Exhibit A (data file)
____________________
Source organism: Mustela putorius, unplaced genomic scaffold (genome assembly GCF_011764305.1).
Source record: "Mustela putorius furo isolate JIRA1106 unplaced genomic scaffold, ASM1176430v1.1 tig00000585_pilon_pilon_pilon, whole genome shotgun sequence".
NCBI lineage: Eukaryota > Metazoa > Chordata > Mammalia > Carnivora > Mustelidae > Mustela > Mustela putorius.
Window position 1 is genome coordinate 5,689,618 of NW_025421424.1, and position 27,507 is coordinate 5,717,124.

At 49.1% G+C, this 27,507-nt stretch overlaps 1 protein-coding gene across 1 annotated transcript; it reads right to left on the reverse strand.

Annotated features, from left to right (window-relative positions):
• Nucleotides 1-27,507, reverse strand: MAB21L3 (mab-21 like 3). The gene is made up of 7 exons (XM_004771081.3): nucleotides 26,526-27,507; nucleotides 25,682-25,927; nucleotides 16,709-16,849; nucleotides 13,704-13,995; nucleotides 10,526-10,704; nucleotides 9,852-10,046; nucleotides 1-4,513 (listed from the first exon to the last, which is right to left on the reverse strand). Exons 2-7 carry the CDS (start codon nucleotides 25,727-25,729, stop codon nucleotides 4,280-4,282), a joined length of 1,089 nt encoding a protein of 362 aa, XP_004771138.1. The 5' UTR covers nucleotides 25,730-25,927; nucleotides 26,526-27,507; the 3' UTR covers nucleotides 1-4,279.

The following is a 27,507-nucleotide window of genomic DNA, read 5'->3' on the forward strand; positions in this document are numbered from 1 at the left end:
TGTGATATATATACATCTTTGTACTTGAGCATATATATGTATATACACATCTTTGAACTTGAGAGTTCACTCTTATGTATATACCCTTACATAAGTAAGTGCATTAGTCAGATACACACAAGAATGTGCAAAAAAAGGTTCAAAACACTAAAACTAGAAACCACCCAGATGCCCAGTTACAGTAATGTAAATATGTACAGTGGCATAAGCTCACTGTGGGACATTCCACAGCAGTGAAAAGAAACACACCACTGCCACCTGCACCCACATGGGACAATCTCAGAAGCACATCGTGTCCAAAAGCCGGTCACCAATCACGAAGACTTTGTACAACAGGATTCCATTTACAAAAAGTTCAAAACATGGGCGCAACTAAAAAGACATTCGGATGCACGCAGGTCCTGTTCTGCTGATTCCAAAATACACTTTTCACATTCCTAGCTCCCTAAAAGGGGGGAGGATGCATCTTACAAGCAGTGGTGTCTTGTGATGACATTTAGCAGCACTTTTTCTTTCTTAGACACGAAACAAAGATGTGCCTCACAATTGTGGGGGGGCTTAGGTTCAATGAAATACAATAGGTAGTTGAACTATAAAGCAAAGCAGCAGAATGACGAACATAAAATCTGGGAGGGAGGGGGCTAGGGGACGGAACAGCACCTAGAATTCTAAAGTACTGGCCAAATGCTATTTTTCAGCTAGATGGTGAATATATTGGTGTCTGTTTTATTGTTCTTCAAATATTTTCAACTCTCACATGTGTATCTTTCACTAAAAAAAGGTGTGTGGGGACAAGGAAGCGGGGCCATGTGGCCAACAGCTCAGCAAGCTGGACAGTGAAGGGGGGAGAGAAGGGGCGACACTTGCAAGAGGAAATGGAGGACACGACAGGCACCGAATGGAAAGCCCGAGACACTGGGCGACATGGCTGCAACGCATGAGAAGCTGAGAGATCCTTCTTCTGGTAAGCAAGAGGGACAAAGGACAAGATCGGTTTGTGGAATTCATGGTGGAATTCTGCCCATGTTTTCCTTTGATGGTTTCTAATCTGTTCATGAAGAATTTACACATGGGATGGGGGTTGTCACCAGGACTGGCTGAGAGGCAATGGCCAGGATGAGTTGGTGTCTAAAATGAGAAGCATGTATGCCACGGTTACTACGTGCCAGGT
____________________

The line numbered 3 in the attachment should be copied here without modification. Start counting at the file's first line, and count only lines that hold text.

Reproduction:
NCBI lineage: Eukaryota > Metazoa > Chordata > Mammalia > Carnivora > Mustelidae > Mustela > Mustela putorius.